Summary:

Les Hinton and Robert Thomson don’t exactly finish each other’s sentences — they’re a tad too polite for that — but they could. When I jok…

Robert Thomson and Les Hinton at D8
photo: Photos by Asa Mathat (All Things Digital)

Les Hinton and Robert Thomson don’t exactly finish each other’s sentences — they’re a tad too polite for that — but they could. When I joked about pairs for comparison, the two quickly shot back with Bill and Ben, the Flower Pot Men. (It’s a toss-up as to which is which of the string puppets that starred on the BBC in the ’50s and ’60s.) Hinton, CEO of Dow Jones (NYSE: NWS) and publisher of the Wall Street Journal, and Thomson, editor-in-chief, Dow Jones, and managing editor of the Journal, were front and center through most of the D8 conference outside Los Angeles last week, often alongside News Corp Chairman and CEO Rupert Murdoch. Figuratively, that’s where they’ve been since late 2007 when News Corp acquired Dow Jones and the two were given the task of remaking DJ and WSJ .

The two sat down with paidContent between sessions for a wide-ranging chat about changes and plans for the Journal shared here in lightly edited excerpts. Part one covers the changes they’ve made, their plans for an expanded weekend edition to launch in the fall, and where the next local edition might launch. Part two looks at the digital present and future.

Staci D. Kramer, co-editor, paidContent: You’ve made a lot of changes. What do you think is the most significant thing you’ve done in that time?

Robert Thomson: First of all, to improve the international coverage because America needs to know a lot more about the world, and the world about America. The initial extensive investment was in, frankly, extra pages but also in extra correspondents because unless you invest in quality journalism and make yourself distinctive you are going to lose readers. … There is more to read that’s compelling.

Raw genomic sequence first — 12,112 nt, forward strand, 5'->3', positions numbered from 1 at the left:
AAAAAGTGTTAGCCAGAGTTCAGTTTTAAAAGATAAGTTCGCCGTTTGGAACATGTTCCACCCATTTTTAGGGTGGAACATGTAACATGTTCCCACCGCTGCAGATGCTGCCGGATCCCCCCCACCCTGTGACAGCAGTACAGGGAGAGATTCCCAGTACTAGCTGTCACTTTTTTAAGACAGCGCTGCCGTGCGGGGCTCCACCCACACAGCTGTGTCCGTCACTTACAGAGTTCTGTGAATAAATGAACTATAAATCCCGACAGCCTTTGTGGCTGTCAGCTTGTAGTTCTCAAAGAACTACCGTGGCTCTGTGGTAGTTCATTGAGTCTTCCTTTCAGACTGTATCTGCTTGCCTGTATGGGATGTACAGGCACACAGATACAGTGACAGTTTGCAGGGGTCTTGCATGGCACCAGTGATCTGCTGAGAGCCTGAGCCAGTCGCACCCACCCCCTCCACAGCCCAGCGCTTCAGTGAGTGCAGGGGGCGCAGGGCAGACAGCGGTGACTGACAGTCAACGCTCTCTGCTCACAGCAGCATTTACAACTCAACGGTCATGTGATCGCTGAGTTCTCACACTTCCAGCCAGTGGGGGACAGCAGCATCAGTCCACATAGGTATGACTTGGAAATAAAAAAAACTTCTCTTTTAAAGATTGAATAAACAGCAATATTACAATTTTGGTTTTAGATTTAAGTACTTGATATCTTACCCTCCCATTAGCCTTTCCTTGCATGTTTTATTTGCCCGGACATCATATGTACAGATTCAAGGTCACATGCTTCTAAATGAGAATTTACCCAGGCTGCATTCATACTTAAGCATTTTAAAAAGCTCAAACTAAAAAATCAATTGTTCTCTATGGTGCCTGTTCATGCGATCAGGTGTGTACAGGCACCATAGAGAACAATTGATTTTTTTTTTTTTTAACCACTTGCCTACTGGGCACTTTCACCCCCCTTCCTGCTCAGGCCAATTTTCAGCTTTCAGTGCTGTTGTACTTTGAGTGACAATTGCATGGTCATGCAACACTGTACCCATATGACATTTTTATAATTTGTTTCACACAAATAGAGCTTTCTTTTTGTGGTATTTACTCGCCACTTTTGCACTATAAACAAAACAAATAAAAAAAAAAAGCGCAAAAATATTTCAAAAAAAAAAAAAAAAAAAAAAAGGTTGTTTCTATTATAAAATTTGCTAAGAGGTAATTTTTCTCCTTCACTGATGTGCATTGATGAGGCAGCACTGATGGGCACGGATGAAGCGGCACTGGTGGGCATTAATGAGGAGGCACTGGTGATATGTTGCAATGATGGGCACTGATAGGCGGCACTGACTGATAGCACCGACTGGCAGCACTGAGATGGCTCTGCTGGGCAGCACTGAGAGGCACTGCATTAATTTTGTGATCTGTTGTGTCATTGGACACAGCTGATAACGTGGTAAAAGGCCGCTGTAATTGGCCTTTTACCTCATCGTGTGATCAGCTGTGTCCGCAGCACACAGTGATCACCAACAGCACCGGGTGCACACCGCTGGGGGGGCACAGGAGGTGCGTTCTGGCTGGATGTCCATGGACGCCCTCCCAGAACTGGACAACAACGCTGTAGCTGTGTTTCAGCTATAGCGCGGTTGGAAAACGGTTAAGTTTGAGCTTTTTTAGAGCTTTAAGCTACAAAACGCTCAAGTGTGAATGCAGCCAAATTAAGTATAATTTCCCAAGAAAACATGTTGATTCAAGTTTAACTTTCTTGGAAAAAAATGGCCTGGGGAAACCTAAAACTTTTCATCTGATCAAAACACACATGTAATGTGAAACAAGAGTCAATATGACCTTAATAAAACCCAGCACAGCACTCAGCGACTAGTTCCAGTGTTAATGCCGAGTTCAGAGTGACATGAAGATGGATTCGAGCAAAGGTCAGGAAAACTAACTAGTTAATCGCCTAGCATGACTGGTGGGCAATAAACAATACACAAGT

Les Hinton: The fortuitous thing for us is that we acquired the newspaper just before dreadful things happened to the economy and the result of that was lots of local newspaper and big regionals took pretty extreme measures to reduce and diminish their costs.

We came in with a growth mode, as Robert described, with plans to put more pages in, plans to put more correspondents in, plans to broaden the newspaper and turn it without ever diminishing its business coverage, to turn in into a newspaper that would have more broad interest. There was a brilliant coincidence because just as we were doing all these things, the newspaper companies in Chicago, Los Angeles, New York were actually reducing their coverage, they were closing down bureaus; their business sections were looking more and more like personal finance sections all at the time we were doing these new things, fresh things, larger things. We’ve seen a great result for us in that we are the only newspaper that’s been able to show significant circulation growth and also make a profit.

Thomson: The other thing we did that was obvious to readers is we took the weekend section upmarket. We edit more of it as a canvas when, to be very frank, it had been a tad superficial in the past. How hot was the highest chili in town? How high was the highest heel?

We’ve moved on from that. Readers have noticed a difference. We’re seeing in retail, in particular both in New York and around the country, the increase in sales on Saturdays is greater than the increase during the weekday. That’s because we can actually feel the difference in quality.

The other point to make is that Les and Rupert emphasize that we would have one cost of content and then repurpose across it across various platforms.

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